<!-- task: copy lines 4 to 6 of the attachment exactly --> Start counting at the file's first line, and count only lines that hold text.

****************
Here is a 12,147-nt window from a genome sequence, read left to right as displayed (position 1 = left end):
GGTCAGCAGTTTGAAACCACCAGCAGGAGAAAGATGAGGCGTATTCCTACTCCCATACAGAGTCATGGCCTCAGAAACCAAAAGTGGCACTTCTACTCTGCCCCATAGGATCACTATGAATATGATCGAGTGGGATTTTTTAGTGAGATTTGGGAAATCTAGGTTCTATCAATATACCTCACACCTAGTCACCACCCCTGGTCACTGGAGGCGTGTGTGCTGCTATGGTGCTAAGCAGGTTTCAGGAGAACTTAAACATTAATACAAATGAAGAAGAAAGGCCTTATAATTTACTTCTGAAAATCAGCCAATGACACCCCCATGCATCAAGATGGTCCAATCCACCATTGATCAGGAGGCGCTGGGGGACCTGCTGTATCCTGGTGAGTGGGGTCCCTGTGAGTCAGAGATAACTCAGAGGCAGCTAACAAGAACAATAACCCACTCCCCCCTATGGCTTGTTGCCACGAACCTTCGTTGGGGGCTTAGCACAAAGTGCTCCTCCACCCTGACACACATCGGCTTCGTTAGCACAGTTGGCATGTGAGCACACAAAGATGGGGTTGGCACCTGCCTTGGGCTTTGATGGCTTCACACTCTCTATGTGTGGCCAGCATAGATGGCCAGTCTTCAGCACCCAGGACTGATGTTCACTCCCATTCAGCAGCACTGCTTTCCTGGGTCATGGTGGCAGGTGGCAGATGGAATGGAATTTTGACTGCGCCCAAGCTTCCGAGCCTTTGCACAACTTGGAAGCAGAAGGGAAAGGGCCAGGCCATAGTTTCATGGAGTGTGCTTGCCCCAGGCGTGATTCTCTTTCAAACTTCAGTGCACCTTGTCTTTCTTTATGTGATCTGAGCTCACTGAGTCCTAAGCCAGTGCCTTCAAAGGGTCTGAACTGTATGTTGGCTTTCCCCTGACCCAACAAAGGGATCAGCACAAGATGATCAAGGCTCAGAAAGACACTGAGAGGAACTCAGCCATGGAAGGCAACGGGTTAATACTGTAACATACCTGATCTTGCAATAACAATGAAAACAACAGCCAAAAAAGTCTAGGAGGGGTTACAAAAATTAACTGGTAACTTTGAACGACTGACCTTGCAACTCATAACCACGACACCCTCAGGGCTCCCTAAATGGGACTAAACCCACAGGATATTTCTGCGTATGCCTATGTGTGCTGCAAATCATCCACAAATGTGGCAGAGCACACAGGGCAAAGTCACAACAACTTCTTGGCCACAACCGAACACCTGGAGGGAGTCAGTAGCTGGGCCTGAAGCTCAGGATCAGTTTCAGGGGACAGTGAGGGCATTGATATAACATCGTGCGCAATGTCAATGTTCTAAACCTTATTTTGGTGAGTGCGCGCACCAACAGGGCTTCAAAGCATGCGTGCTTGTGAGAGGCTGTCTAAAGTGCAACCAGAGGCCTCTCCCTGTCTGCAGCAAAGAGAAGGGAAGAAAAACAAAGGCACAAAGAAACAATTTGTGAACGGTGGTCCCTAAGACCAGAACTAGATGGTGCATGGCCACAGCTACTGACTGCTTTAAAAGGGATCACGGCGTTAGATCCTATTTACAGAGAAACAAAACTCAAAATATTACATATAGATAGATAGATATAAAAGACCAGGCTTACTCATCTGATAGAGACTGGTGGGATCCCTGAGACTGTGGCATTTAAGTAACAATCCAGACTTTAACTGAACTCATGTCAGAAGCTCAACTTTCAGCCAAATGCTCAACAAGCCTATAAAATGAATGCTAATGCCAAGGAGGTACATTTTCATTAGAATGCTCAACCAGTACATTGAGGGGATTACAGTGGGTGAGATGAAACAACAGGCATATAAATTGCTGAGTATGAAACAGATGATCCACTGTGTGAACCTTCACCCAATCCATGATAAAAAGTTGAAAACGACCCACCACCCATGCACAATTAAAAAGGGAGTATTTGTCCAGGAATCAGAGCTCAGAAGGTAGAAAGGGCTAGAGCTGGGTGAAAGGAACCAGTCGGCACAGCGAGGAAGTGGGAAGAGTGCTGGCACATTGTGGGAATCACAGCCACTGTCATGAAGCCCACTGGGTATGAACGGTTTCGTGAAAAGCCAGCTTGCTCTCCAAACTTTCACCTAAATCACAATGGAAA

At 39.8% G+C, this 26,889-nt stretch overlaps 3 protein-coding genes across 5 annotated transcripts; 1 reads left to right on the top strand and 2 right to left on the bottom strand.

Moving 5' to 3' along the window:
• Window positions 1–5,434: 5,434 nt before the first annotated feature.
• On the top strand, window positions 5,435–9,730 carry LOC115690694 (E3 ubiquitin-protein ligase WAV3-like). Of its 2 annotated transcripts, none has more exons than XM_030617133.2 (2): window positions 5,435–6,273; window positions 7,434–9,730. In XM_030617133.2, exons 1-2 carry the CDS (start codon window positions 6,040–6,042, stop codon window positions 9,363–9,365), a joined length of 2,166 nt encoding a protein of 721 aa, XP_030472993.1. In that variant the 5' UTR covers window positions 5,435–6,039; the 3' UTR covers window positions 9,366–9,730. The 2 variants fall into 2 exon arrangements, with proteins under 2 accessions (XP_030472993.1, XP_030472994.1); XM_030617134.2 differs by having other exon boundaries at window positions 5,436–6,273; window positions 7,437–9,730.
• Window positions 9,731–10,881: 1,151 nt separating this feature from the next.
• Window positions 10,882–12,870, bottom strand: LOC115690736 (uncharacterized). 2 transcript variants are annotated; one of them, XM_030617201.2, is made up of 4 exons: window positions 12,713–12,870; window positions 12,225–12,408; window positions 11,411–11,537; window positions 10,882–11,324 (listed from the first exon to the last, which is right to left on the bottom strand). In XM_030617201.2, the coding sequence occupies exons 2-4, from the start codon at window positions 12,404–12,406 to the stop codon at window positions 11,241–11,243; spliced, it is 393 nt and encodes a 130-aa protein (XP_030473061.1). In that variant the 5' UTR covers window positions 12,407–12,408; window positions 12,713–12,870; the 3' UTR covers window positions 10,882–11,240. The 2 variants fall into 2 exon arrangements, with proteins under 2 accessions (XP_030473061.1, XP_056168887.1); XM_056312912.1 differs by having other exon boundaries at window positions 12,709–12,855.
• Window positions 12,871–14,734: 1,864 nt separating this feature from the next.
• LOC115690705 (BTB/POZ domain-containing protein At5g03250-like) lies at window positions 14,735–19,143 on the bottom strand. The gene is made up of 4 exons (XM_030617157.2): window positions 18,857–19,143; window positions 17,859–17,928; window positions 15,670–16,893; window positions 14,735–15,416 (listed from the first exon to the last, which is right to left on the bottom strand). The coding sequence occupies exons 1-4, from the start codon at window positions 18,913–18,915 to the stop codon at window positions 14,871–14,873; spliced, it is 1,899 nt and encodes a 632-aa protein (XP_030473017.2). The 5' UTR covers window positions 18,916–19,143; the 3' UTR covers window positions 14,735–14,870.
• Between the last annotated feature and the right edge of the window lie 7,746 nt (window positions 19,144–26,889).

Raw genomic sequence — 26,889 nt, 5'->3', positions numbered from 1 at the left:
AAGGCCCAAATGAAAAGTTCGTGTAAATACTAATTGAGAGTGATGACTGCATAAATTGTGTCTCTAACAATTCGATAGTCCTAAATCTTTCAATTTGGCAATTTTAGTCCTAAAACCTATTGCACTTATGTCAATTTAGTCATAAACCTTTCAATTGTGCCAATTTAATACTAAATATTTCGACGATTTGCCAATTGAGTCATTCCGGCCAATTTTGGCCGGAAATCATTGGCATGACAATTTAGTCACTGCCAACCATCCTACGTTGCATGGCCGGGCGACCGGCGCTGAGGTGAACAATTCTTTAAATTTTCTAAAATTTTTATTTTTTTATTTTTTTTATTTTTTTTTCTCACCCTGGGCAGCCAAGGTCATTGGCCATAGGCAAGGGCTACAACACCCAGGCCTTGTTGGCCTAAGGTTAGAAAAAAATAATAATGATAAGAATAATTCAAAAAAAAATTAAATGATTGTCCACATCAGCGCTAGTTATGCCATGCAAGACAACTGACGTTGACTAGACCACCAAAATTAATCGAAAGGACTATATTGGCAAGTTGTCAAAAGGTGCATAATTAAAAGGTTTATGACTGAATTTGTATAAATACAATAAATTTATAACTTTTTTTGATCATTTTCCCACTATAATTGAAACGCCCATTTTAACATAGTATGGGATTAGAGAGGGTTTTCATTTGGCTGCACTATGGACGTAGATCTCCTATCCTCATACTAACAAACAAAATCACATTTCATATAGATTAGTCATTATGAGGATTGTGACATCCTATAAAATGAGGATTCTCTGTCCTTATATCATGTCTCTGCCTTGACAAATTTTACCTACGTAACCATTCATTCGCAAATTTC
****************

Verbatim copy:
Moving 5' to 3' along the window:
• Window positions 1–5,434: 5,434 nt before the first annotated feature.
• On the top strand, window positions 5,435–9,730 carry LOC115690694 (E3 ubiquitin-protein ligase WAV3-like). Of its 2 annotated transcripts, none has more exons than XM_030617133.2 (2): window positions 5,435–6,273; window positions 7,434–9,730. In XM_030617133.2, exons 1-2 carry the CDS (start codon window positions 6,040–6,042, stop codon window positions 9,363–9,365), a joined length of 2,166 nt encoding a protein of 721 aa, XP_030472993.1. In that variant the 5' UTR covers window positions 5,435–6,039; the 3' UTR covers window positions 9,366–9,730. The 2 variants fall into 2 exon arrangements, with proteins under 2 accessions (XP_030472993.1, XP_030472994.1); XM_030617134.2 differs by having other exon boundaries at window positions 5,436–6,273; window positions 7,437–9,730.